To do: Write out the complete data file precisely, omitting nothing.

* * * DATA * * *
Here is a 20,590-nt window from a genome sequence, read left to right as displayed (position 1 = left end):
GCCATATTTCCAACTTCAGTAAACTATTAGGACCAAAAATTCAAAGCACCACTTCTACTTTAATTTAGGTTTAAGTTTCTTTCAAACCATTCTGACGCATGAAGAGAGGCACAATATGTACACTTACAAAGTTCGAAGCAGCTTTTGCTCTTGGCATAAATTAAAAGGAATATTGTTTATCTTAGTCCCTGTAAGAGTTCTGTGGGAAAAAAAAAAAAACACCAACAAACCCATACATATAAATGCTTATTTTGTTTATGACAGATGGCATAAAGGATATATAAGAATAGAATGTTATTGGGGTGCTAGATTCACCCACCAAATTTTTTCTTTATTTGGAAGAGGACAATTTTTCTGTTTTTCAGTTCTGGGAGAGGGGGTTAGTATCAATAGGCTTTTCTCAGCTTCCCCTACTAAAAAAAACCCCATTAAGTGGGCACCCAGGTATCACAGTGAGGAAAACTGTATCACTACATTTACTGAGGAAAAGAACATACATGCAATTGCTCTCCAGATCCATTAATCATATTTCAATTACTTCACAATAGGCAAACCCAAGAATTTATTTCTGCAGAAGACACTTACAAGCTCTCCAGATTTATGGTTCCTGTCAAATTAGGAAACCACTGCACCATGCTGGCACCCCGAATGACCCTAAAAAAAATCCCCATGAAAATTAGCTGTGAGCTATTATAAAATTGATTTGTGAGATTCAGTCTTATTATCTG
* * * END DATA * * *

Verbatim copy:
Here is a 20,590-nt window from a genome sequence, read left to right as displayed (position 1 = left end):
GCCATATTTCCAACTTCAGTAAACTATTAGGACCAAAAATTCAAAGCACCACTTCTACTTTAATTTAGGTTTAAGTTTCTTTCAAACCATTCTGACGCATGAAGAGAGGCACAATATGTACACTTACAAAGTTCGAAGCAGCTTTTGCTCTTGGCATAAATTAAAAGGAATATTGTTTATCTTAGTCCCTGTAAGAGTTCTGTGGGAAAAAAAAAAAAACACCAACAAACCCATACATATAAATGCTTATTTTGTTTATGACAGATGGCATAAAGGATATATAAGAATAGAATGTTATTGGGGTGCTAGATTCACCCACCAAATTTTTTCTTTATTTGGAAGAGGACAATTTTTCTGTTTTTCAGTTCTGGGAGAGGGGGTTAGTATCAATAGGCTTTTCTCAGCTTCCCCTACTAAAAAAAACCCCATTAAGTGGGCACCCAGGTATCACAGTGAGGAAAACTGTATCACTACATTTACTGAGGAAAAGAACATACATGCAATTGCTCTCCAGATCCATTAATCATATTTCAATTACTTCACAATAGGCAAACCCAAGAATTTATTTCTGCAGAAGACACTTACAAGCTCTCCAGATTTATGGTTCCTGTCAAATTAGGAAACCACTGCACCATGCTGGCACCCCGAATGACCCTAAAAAAAATCCCCATGAAAATTAGCTGTGAGCTATTATAAAATTGATTTGTGAGATTCAGTCTTATTATCTG